Daily Archives: October 23, 2009
Time for my favorite time of the week, another Men Who Cook entry. Tonight it is from Michael Sigmon Fallai, who I have enjoyed corresponding with during this series. Check out his photos and his uncle’s book links below. We’re going strong with the series, but there is still room for more, so join the fun and send me your story and recipes. Now, here is Michael:
My name is Michael Sigmon Fallai. I was born in the US but my mother is Florentine and I have spent a lot of time there since I was a kid – I consider it my ‘real’ hometown rather than where I was actually born. Every couple years or so, we spent most of the summer with relatives in Tuscany and Umbria. As a result, I speak very good Italian and I have dual citizenship as well.
Cooking came a bit late to me; though my mother is a wonderful cook (as was her mother Mafalda, and is my uncle Giampaolo), I’ve had to be a bit assertive about getting her to include me in the kitchen. She takes it very seriously so I’ve learned to do this little dance so I am not in her way, while at the same time keeping a close eye on what she’s doing.
I’ve also taken the initiative to learn new dishes. I often refer to an Italian edition of Artusi, “Kitchen Science and the Art of Eating Well”. It is difficult to find in English, but you can check for it at Amazon where I have seen both new and used copies for sale.
I consider my heritage – including my ability to speak the language well, and my deep connections to Florence, Tuscany and Umbria – to be a tremendous gift. Over time I’ve oriented certain tasks in my daily routine towards maintaining and strengthening that heritage; for instance, I keep up with the news in Italy through the websites of the major newspapers as well as watching a fair amount of ”>Raitalia, the international distribution of RAI’s domestic television programming.
Cooking is most certainly one of those connections to my heritage. I don’t even mind cooking for one; it’s something I find relaxing as well as an opportunity to think about my Italian family and friends, including the great meals we’ve had together. To me, knowing Italian cuisine is as important as knowing the language. I’d even go as far as to say that each country’s cuisine is another language in which it speaks, each region with its own kitchen dialect.
I was asked to submit one of my favorite recipes. Given the theme of this site (keep it simple and delicious, in 30 minutes or less), I’ve decided on one of my favorite recipes which fits all three criteria plus one more. It is delicious; it is both easy and quick to fix; and it also has the virtue of providing both a meat dish and a very tasty red sauce which you can either use with pasta for the same meal, or store for another day.
As always, you should use good meat and fresh herbs – the fresher, the better.
SCALOPPINE ALLA LIVORNESE
(Chops Livornese Style)
- about 6 cloves of garlic
- 1/4 cup olive oil (use extra-virgin if you can)
- 4 medium sized, boneless 1/2 inch thick chops (around 2 lbs)
- -you can use lamb, veal or center-cut pork
- 4 tbsp flour
- 1 28-oz can of crushed tomatoes
- 6 fresh sage leaves, tied together
- (you can substitute 1 teaspoon of powdered sage for the bundle of 6 leaves… but fresh is always better!)
- salt and pepper
For your kitchen prep, you’ll need:
* a garlic press (or use pre-minced garlic… but you should really use fresh garlic!)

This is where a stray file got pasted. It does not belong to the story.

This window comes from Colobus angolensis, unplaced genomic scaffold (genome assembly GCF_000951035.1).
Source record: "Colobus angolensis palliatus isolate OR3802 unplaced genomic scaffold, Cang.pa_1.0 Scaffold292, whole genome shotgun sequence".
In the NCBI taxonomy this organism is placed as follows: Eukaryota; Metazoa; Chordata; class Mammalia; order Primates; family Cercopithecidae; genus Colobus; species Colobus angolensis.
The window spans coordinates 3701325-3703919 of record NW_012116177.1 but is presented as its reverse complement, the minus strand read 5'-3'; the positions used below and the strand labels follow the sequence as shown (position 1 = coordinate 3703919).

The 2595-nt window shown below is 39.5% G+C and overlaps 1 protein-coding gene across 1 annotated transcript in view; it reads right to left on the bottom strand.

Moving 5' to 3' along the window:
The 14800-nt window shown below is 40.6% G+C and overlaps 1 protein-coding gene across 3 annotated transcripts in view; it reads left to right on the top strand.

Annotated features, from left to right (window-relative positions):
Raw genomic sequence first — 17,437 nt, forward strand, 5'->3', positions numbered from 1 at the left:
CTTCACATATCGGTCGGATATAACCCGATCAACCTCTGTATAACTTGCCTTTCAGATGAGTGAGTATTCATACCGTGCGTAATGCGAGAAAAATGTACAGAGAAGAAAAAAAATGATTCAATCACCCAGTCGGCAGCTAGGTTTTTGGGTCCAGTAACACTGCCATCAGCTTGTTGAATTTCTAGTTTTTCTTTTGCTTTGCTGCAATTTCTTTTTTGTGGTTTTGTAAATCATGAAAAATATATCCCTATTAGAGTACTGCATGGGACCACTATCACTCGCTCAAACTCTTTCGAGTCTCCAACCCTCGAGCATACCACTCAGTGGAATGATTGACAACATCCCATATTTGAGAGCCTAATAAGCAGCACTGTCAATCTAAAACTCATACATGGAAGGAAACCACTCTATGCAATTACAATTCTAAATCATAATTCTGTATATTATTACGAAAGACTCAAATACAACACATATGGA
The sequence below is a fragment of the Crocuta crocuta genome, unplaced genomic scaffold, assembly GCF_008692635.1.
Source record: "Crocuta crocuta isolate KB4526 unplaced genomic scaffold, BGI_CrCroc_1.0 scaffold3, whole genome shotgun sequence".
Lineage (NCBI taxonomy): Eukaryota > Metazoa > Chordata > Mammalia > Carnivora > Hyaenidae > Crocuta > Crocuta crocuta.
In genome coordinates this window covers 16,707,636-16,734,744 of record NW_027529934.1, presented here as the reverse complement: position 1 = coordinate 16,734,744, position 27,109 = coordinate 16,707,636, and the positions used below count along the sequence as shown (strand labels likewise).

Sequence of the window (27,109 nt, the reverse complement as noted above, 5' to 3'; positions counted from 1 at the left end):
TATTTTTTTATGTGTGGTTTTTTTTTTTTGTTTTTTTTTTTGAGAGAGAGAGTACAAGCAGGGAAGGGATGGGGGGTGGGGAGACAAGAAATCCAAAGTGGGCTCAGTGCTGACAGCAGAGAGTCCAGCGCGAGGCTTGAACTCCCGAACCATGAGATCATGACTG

* a 2 quart bowl or other bowl large enough to hold 2 cups or so of liquid
* something to spoon sauce into the bowl
*a large frying pan with lid. Make sure it is large and deep enough to hold the chops plus the sauce. This is not a recipe where you want to discover too late that your pan was not big enough!
* a plate
* either another two plates or a covered container to hold the warmed chops.
* (optional) a small dish to hold the sauteed garlic
Crush the garlic and sauté it in a large frying pan on low heat. While it’s sautéing, you can prepare the chops. Put the flour on the first plate. Rinse each chop, pat it dry with paper towels, and coat both sides with flour. Place the chops on a second plate or in the uncovered container. Don’t forget about the sautéing garlic!
When the garlic is golden brown, take the pan off the burner and fish out the garlic, setting it aside either on the small dish or on the side of one of the plates.
Brown the chops on both sides. When done, place them on the second plate and cover them with the third plate, or place them in a covered container to keep them warm while you make the sauce.
Reduce heat and add the tomatoes, the tied bundle of sage leaves or powdered sage, the garlic, and salt and pepper to taste. Simmer about 10 minutes. Give it a stir about every couple minutes or so. Once the tomatoes have reduced some, give it a taste and adjust salt and pepper if needed.
When it’s ready, take out the bundle of fresh sage. Remove about half the sauce into the bowl, leaving enough to coat the bottom of the pan. Place the chops on this ‘bed’ of sauce. Pour the bowl of removed sauce on top of the chops. Cover and cook on low for about 10 minutes.
That’s it. Have some of the sauce with the chops; use the rest on pasta for the same meal, or save it for another meal. If you save it for later, either freeze it or refrigerate and use within 3 days.
This recipe is based partly on one found in the cookbook my uncle Giampaolo wrote, Mamma Si Mangia? It is a really delightful cookbook filled with recipes of this sort – authentic, delicious and quick – as well as his tales of growing up with nonna Mafalda in Florence. It is out-of-print but I have a few copies left which you can purchase. At that same website,I have a number of original photographic prints which you might enjoy if you love Italy too. Buon appetito!
Thank you Michael. Can’t wait to try it. Enjoy everyone.